But once the Mayo Clinic decided how the portal would be used to provide services for specific stage 2 requirements, did this mean patients would automatically use it?
"Not at all," Manley said. "Simply making the services available will not attract users. Unless you engage patients, you will not meet your MU requirements."
"Offering a patient a portal account does not mean patients will accept," Manley emphasized. "Many patients turned down the offer to establish a patient portal account because they didn't understand what it was. We began to realize this when patients who declined accounts subsequently said they wanted to be able to view their laboratory test results online. They didn't realize that a patient portal account would enable them to do this."
From experience, the Mayo Clinic learned that passive marketing -- the offer to join on a website or with handouts distributed at a patient appointment -- does not work. Nor does soliciting a patient during an admission process; in fact, this tended to irritate many patients.
It's necessary to demonstrate to the patient that the portal is the provider's preferred method of communication. Only then will it become the patient's preferred method of interacting with clinicians and support staff when not actually at the facility.
The key to success is to make the portal meaningful to the patient, Manley said. Patients need to be offered a portal account at times when its value is apparent to them. This can be when patients telephone to schedule an appointment, when they are in a laboratory having blood drawn or specimens taken, or during a follow-up visit. In these instances, the appointment could have been made by the patient online, lab results could be sent electronically to the patient as soon as they are available, and a secure message containing information from a doctor could have replaced the face-to-face office visit.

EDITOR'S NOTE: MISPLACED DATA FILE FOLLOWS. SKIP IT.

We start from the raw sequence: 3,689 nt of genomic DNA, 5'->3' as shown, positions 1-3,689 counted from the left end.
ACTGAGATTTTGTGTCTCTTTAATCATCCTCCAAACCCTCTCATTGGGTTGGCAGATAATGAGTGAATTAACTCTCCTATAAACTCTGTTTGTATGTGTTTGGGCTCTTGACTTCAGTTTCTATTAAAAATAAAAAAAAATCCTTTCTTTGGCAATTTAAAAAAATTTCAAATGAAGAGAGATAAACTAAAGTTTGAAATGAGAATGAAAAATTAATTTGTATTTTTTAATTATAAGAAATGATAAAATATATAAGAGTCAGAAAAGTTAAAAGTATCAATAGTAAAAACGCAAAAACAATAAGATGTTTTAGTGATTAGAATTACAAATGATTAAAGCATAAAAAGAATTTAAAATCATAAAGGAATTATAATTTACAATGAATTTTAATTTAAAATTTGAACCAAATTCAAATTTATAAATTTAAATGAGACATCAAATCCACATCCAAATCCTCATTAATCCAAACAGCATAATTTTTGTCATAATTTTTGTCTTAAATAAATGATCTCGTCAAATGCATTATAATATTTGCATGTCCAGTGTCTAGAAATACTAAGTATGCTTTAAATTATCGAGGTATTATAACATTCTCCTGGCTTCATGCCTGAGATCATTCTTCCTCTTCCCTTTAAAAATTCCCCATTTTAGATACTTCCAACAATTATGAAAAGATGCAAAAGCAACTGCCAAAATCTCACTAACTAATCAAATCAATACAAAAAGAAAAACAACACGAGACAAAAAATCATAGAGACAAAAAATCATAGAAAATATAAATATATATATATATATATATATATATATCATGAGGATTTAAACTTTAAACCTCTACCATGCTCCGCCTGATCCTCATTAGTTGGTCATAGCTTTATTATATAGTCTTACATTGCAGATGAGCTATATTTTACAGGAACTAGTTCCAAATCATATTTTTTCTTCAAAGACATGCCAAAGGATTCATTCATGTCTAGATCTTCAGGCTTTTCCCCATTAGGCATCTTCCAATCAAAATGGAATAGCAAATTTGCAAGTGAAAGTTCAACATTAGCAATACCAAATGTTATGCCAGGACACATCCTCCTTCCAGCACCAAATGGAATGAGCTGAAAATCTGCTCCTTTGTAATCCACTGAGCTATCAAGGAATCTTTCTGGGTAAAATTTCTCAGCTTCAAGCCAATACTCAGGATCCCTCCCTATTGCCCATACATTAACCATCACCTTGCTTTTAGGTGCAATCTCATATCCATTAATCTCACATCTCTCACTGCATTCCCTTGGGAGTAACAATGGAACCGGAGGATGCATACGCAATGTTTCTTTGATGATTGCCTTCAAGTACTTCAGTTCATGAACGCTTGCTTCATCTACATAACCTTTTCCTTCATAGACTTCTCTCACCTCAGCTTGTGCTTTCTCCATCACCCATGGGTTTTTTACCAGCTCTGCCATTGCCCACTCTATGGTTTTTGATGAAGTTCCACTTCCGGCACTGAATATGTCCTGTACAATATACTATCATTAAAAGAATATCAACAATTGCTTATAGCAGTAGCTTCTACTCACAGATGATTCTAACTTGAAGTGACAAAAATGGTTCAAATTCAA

It is important to have all staff members promoting the portal when an opportunity presents itself. If the recommendation is timely and shows a specific benefit to the patient, that patient may recognize how it can improve his or her healthcare experience.
In the fall of 2012, patients who had signed up for the portal were surveyed. Approximately 45,000 responded, and the majority had positive comments. Out-of-area patients reported that the portal made the Mayo Clinic more accessible. Family and caregivers of patients, particularly those who were elderly or receiving cancer treatment, felt they were better informed about treatment and could better coordinate provider appointments. Others said the portal supplemented conversations they had with their physicians.
Mayo has embraced the patient portal as an important element of provider-patient communication. "Make the online services a patient portal can offer an intrinsic part of the practice, not just something IT," Manley emphasized. "Make a patient portal meaningful."